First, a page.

By: Matt Edgar Issue: Rebuilding Our Infrastructure Section: Business
Heavy Equipment for Extreme Infrastructure
In the earliest part of the Iron Age in Europe, iron was smelted from ore found in bogs and swamps in Germany, Scandanavia, and the Netherlands. Bog iron is somewhat resistant to rusting due to residual silicates, and has been used in art, architecture, tools, and weapons for over two millennia. In 1725, the Baroness of Löwendahl and Augustus II the Strong started a foundry, which smelted bog ore to be used in the production of iron art castings in Lauchhammer, Germany. The foundry eventually transformed into a construction factory, and TAKRAF, one of the world's leading manufacturers of heavy surface mining and transportation equipment, was born.
Eighty years after its founding, the company was commissioned to work on the first steam engine in Cure-Saxony, and from there, became focused on mechanical engineering and production, building water wheels and machines. As the end of the 19th century neared, TAKRAF moved to Leipzig, one of Germany’s larger industrial cities at the time. During this period, the company became more invested in mining, bulk material handling, crushing and conveying. Within 50 years, the TAKRAF name was officially established and became the leading manufacturer of mining systems and equipment.
Prior to the end of the cold war, the firm was one of East Germany’s largest industrial companies. The company specialized in open pit mining infrastructure, cranes, and bulk material handling. After the re-unification of Germany, the MAN Group, a $20 billion leading European industrial player in transport-related engineering, bought TAKRAF and helped give the company a worldwide platform. TAKRAF USA was founded in 1994 in the Denver Tech Center and was TAKRAF’s first international subsidiary. The company went through another change when the Techint Group, another massive $28 billion worldwide group based in Milan and Buenos Aires, purchased the firm in 2007 and merged them with Techint’s material handling division Italimpianti, forming Tenova TAKRAF.
TAKRAF USA services open pit mining infrastructure in both North and South America. Its equipment is used in some of the most extreme climates of the world, servicing the northern tundra of Canada, the high mountains of Chile and Peru, and the deserts of Mexico. The equipment itself is some of the biggest pieces of machinery in the world. For example, the F60 conveyer bridge is 502 meters long and holds the Guinness World Record as the largest moveable object in the world. The equipment is commensurate with the large volume and needs of the mines that they service. TAKRAF crushing and conveying systems are currently being used in Chile’s Escondida Mine, which is the largest mine in the world.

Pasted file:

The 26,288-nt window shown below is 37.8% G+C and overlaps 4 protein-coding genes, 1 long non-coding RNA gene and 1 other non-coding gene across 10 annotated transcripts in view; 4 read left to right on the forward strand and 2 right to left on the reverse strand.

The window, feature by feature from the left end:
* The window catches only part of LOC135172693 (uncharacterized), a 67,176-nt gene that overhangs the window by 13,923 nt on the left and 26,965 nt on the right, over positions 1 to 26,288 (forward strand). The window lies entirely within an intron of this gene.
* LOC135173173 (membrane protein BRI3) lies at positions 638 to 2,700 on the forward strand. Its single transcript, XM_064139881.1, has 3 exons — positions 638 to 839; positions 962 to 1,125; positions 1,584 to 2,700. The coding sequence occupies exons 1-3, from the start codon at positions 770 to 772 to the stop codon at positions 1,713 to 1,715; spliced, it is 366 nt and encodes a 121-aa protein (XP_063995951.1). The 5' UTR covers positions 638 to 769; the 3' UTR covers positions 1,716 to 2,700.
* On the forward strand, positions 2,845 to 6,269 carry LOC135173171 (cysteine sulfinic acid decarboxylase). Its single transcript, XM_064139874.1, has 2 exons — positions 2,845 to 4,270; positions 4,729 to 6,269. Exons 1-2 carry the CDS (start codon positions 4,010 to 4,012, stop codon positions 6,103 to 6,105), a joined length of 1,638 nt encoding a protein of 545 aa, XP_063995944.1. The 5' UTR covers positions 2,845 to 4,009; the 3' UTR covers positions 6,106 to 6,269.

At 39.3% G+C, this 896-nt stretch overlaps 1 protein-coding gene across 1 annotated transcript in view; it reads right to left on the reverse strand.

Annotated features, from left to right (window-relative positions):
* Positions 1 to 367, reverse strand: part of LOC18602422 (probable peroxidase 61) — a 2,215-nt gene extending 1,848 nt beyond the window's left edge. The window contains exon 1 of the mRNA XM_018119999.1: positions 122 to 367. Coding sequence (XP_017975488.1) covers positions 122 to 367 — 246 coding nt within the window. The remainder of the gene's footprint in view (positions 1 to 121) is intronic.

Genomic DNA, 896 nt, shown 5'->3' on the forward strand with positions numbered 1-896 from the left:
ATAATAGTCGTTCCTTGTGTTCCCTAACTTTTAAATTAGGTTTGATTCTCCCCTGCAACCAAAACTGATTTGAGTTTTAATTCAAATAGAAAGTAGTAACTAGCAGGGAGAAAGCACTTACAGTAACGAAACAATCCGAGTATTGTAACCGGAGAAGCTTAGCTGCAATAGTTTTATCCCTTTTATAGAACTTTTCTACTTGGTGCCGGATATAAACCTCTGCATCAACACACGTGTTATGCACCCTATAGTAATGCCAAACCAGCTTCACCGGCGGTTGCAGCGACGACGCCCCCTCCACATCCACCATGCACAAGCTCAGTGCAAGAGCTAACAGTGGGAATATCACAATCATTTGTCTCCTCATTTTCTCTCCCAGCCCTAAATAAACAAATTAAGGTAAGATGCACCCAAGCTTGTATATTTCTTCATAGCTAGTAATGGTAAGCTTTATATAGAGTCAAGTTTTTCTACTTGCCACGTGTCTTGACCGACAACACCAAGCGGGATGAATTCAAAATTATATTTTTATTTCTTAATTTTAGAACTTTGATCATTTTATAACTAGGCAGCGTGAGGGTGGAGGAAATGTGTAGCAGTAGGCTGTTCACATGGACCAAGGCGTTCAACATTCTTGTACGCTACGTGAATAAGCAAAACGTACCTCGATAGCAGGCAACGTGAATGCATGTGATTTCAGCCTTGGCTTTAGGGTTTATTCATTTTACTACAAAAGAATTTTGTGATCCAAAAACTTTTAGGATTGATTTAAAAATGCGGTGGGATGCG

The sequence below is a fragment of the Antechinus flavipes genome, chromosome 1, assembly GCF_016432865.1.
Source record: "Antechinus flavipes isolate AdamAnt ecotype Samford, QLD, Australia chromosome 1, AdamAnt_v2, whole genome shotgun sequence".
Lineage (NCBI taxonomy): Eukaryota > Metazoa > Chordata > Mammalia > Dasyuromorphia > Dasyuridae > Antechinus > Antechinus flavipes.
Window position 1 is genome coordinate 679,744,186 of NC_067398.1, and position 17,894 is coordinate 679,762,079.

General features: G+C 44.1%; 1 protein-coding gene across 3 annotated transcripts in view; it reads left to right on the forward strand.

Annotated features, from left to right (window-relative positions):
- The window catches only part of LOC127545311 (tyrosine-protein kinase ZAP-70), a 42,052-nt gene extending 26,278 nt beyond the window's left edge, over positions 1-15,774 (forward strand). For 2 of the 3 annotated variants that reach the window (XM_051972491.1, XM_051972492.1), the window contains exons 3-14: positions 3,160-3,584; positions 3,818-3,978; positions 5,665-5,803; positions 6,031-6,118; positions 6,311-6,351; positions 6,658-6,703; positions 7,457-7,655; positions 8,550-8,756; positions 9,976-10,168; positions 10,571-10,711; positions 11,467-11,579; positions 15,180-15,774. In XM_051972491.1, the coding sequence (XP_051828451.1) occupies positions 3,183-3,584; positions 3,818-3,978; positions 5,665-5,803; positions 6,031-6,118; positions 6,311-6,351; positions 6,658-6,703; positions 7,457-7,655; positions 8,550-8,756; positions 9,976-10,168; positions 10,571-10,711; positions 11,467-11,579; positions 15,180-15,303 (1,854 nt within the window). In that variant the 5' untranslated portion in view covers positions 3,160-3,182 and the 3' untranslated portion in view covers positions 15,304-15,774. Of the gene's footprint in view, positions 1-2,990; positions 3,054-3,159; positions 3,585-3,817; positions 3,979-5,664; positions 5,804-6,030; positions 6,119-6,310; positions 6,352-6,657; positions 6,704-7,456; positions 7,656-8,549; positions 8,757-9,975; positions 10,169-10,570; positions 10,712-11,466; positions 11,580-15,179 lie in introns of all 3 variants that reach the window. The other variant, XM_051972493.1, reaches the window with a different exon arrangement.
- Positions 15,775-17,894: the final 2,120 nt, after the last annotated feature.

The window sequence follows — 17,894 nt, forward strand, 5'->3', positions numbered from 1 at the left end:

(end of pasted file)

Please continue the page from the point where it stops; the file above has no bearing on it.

Because TAKRAF’s equipment provides vital infrastructure for mega mines, there are big dollars at stake. Thomas Gramling, executive vice president and director of TAKRAF USA, explains, “In our business, we deal with base metals such as lead, iron ore, molybdenum, copper and precious metals like gold. All of our equipment is used on critical paths of production, from crushing the source ore to conveying the materials. It must be durable to operate in extreme locations, but also efficient and easy to maintain because it operates at the top of the industry in terms of tonnage. Gramling explains, “The temperature in Canada can get down to -40 degrees Fahrenheit, so ease of maintenance is important.” He goes on to underscore the importance of TAKRAF’s equipment running smoothly by pointing out that every hour that a world-class mine is shut down they can “lose millions of dollars in gross margins.”
TAKRAF views its client relationships as long-term partnerships built to service a premier customer base. A mine can last 20-40 years depending on the ore body, so the company will be involved in the mine in some capacity whether it’s equipment, engineering, retrofitting and more for decades. Clients served out of the Tech Center office include BHP Billiton, Rio Tinto, FreePort McMoRan, Groupo Mexico, and Goldcorp. These are, “leading edge clients with high standards, and they have great expectations for their partners,” according to Gramling.
Over the next few years, TAKRAF plans to capitalize on the booming mining market as rates of precious metals continue to climb to record-setting numbers. In an effort to increase mine supply and efficiencies to meet the increased demand, TAKRAF clients are interested in increasing capital expenditures on capital projects, boding well for TAKRAF, which will be involved in many of these capital projects.
TAKRAF USA is on track to have a record revenue year in 2011 and doesn’t foresee growth slowing in the immediate future. Gramling sees big potential in the U.S. coal market, especially in coal exports, and expects to see an increased need to export coal to the BRIC countries like India, China, Russia, and Brazil as they stoke their economies. Since some of these U.S. coal facilities are at maximum capacity, outdated, or both, TAKRAF can assist in the capital projects required to increase capacity, retro-fit or build new coal terminals, loadout and port facilities, so U.S. coal mines can meet the projected demand for exports.
Matt Edgar is a contributing writer for ICOSA. He is the owner of Community First Commercial Real Estate, a Denver-based Tenant Representation firm. Matt can be reached at 720.435.2191 or firstname.lastname@example.org.